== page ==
Wednesday, February 20, 2013

GPS Tracking for Sailors

I haven't yet got round to buying one of those GPS devices for recording my track when sailing. I know some people like them. But I suspect that a track of a typical day's practice would probably look like this track from Owen's Li'll Slice of the Web.


Not sure what exactly I would learn from that.

But don't get me wrong. I know that GPS tracking can be a valuable analytical and teaching tool for sailors. The last few times I have been to Minorca Sailing there has been one afternoon each week when the instructors have given each boat in the fleet a GPS device for the afternoon racing. And then in the evening they have replayed the races on a video screen in a way where you can follow the track of each boat in real time (well, actually speeded up real time) including seeing a display of the instantaneous speed of each boat. This is an excellent way of seeing all sorts of things that affected the race - which side of the course was fastest, who lost the lead by missing a wind shift, how well different boats accelerated out of tacks etc. etc. As Yogi Berra said, "You can observe a lot by watching."

But what use would a GPS be during practice by myself?

I wasn't sure.

Then I came across WallyGPX.

The author of WallyGPX is a cyclist from Baltimore who uses his GPS to track his bicycle rides in order to create what he calls "massive virtual geogylphic imagery." In other words he uses the GPS track like a giant Etch-a-Sketch to draw large scale pictures on the earth.

Here are a few examples of what he does....

Isn't that cool? Check out many more of his drawings and read all about how he does it at WallyGPX.

So I was thinking, how hard would it be to make similar tracks while sailing a Laser on a summer afternoon on the bay?

Well, a bit harder for sure.

First of all, a cyclist can plan his route on a street map first and then follow exactly that route to make his GPS geogylph. A sailor would have to invent some other ways to define his route.

And secondly, of course, all lines directly upwind would have to be zig-zags. So a sailor would have to think of creative ways to include such zig-zag lines in his image. Some steps? A saw? A monster's teeth?

What do you think?

Am I crazy?

Has this winter been too long already?


B.J. Porter said...

Reminds me of Reid Stowe and his Turtle Odyssey.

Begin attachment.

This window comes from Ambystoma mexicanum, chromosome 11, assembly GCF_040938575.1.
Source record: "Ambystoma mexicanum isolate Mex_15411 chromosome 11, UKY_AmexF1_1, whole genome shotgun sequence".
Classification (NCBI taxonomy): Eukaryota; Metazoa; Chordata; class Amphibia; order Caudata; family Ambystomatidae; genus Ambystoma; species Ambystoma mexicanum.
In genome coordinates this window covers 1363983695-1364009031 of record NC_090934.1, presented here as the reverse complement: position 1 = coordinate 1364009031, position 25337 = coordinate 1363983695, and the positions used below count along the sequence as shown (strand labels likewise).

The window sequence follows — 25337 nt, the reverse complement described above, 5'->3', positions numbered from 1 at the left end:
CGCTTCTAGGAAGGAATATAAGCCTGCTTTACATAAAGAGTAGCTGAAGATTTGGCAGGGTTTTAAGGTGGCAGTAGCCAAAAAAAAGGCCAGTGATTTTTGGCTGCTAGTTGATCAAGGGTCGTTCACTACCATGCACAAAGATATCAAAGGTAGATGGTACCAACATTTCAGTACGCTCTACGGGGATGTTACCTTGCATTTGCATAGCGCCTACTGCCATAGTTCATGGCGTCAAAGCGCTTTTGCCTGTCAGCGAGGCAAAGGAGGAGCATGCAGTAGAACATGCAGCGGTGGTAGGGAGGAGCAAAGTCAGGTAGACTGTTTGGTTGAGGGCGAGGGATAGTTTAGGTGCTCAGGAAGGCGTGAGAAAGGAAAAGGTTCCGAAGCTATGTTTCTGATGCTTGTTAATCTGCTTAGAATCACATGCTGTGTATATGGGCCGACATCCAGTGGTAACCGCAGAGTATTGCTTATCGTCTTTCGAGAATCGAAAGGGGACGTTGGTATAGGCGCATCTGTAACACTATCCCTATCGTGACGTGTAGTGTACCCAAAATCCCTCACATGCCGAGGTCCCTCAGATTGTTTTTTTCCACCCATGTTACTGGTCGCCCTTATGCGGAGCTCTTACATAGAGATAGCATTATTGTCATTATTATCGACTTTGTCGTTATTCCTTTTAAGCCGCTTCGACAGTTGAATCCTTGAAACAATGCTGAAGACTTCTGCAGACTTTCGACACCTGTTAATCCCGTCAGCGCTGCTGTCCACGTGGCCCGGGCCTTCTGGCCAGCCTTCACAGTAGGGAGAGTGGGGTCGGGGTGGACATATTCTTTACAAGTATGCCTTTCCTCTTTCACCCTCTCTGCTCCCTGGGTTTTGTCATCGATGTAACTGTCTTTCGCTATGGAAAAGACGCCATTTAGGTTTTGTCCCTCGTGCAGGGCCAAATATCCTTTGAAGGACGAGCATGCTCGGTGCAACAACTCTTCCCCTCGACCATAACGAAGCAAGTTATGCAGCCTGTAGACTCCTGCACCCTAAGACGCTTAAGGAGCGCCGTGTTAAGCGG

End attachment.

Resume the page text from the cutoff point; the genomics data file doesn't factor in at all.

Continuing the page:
Noodle said...

Obviously the winter has been way too long, but it sounds like a fun idea; Takes some planning though.
Aside from the zigzag problem, there's the fact, that you cannot lift the pen from the paper - unless you allow yourself to stop the tracker temporarily. If that's allowed, then the zigzag problem is solved too. Just always draw downwind. Anyways, no need to get a tracker. Any modern phone can do the tracking.
Tracking your race is interesting. I bet you miss a few shifts from time to time. That's very visible from the track, - even on a short inshore course.

Tillerman said...

Oh yes. I had forgotten about that.

I don't think I'll be doing a sea turtle with a 5,500 mile circumference in my Laser.

O Docker said...

I'd think the most useful feedback from GPS is measuring VMG on a beat, to see if footing really is quicker to the mark than pointing - or to figure out what compromise between footing and pointing works best in various conditions.

The rules may not allow GPS in a race, but what you learn in practice should help a lot.

Maybe you could try drawing some sausages.

On our cruising boat, the GPS helps a lot to figure out which tack is making better progress to weather in a tidal stream.

meech said...

Is Odocker referring to the Terry Allen song? ...

"She said, she weren't interested in that kind of drawing
But always liked horses, I said "I did too"
But they're hard to draw, she said,?Yes, that was very true?
Said she could do the body okay, but never get the head
Tail or legs, I told her she was drawing sausages, not horses
She said no, they were horses"

Tillerman said...

Half the time I don't understand what the hell the Odocker is talking about, especially when he is talking about sailing... or sausages.

Joseph C. Bartlett said...

trackOmeter is a GPS Tracking System with emphasis on EASY. With easy view of all your devices, easy to playback recent events and easy to see alert notifications. trackOmeter reduces the time you spend sorting through pages of reports to get a simple view of past events.

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